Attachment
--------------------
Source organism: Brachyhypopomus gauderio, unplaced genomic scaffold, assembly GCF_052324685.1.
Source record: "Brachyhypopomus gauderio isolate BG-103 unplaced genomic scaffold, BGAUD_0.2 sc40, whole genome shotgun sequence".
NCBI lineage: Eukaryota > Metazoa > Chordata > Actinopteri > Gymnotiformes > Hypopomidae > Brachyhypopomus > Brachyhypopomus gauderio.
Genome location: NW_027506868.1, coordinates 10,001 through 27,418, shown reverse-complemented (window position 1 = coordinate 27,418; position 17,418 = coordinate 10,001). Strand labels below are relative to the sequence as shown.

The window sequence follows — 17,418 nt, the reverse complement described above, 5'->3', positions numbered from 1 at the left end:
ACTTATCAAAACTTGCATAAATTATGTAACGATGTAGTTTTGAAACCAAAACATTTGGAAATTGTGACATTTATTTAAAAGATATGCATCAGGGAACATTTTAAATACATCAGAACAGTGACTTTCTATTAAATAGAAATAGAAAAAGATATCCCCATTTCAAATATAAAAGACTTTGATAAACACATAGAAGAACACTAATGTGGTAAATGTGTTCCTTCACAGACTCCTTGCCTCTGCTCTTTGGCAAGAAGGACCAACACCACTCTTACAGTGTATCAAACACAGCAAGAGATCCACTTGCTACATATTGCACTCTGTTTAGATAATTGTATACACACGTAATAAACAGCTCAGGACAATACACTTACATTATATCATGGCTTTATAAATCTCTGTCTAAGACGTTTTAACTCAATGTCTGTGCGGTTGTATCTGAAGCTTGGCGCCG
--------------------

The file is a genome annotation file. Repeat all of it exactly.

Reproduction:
Source organism: Brachyhypopomus gauderio, unplaced genomic scaffold, assembly GCF_052324685.1.
Source record: "Brachyhypopomus gauderio isolate BG-103 unplaced genomic scaffold, BGAUD_0.2 sc40, whole genome shotgun sequence".
NCBI lineage: Eukaryota > Metazoa > Chordata > Actinopteri > Gymnotiformes > Hypopomidae > Brachyhypopomus > Brachyhypopomus gauderio.
Genome location: NW_027506868.1, coordinates 10,001 through 27,418, shown reverse-complemented (window position 1 = coordinate 27,418; position 17,418 = coordinate 10,001). Strand labels below are relative to the sequence as shown.

The window sequence follows — 17,418 nt, the reverse complement described above, 5'->3', positions numbered from 1 at the left end:
ACTTATCAAAACTTGCATAAATTATGTAACGATGTAGTTTTGAAACCAAAACATTTGGAAATTGTGACATTTATTTAAAAGATATGCATCAGGGAACATTTTAAATACATCAGAACAGTGACTTTCTATTAAATAGAAATAGAAAAAGATATCCCCATTTCAAATATAAAAGACTTTGATAAACACATAGAAGAACACTAATGTGGTAAATGTGTTCCTTCACAGACTCCTTGCCTCTGCTCTTTGGCAAGAAGGACCAACACCACTCTTACAGTGTATCAAACACAGCAAGAGATCCACTTGCTACATATTGCACTCTGTTTAGATAATTGTATACACACGTAATAAACAGCTCAGGACAATACACTTACATTATATCATGGCTTTATAAATCTCTGTCTAAGACGTTTTAACTCAATGTCTGTGCGGTTGTATCTGAAGCTTGGCGCCG